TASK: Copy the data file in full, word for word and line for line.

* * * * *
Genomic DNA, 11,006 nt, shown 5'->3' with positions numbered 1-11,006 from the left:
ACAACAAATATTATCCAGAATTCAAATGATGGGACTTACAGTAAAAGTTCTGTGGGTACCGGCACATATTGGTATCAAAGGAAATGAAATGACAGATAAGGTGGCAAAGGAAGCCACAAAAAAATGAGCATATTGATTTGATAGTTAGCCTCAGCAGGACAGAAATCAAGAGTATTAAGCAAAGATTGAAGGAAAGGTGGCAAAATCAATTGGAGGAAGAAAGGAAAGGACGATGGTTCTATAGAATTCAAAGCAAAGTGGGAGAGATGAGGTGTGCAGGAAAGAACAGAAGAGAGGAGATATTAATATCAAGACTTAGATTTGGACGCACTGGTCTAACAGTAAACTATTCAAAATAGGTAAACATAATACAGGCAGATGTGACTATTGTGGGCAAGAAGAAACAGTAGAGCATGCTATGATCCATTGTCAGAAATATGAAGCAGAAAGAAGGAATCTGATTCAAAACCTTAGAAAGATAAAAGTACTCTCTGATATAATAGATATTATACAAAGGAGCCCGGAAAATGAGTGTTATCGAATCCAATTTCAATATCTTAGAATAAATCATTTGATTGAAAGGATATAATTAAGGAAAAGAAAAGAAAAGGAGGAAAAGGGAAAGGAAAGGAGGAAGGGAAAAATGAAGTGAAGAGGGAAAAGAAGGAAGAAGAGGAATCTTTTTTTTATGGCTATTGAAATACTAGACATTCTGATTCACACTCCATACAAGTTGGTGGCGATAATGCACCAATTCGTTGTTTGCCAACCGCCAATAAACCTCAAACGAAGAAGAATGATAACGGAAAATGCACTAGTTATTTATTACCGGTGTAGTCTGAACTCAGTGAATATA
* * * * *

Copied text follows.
Genomic DNA, 11,006 nt, shown 5'->3' with positions numbered 1-11,006 from the left:
ACAACAAATATTATCCAGAATTCAAATGATGGGACTTACAGTAAAAGTTCTGTGGGTACCGGCACATATTGGTATCAAAGGAAATGAAATGACAGATAAGGTGGCAAAGGAAGCCACAAAAAAATGAGCATATTGATTTGATAGTTAGCCTCAGCAGGACAGAAATCAAGAGTATTAAGCAAAGATTGAAGGAAAGGTGGCAAAATCAATTGGAGGAAGAAAGGAAAGGACGATGGTTCTATAGAATTCAAAGCAAAGTGGGAGAGATGAGGTGTGCAGGAAAGAACAGAAGAGAGGAGATATTAATATCAAGACTTAGATTTGGACGCACTGGTCTAACAGTAAACTATTCAAAATAGGTAAACATAATACAGGCAGATGTGACTATTGTGGGCAAGAAGAAACAGTAGAGCATGCTATGATCCATTGTCAGAAATATGAAGCAGAAAGAAGGAATCTGATTCAAAACCTTAGAAAGATAAAAGTACTCTCTGATATAATAGATATTATACAAAGGAGCCCGGAAAATGAGTGTTATCGAATCCAATTTCAATATCTTAGAATAAATCATTTGATTGAAAGGATATAATTAAGGAAAAGAAAAGAAAAGGAGGAAAAGGGAAAGGAAAGGAGGAAGGGAAAAATGAAGTGAAGAGGGAAAAGAAGGAAGAAGAGGAATCTTTTTTTTATGGCTATTGAAATACTAGACATTCTGATTCACACTCCATACAAGTTGGTGGCGATAATGCACCAATTCGTTGTTTGCCAACCGCCAATAAACCTCAAACGAAGAAGAATGATAACGGAAAATGCACTAGTTATTTATTACCGGTGTAGTCTGAACTCAGTGAATATA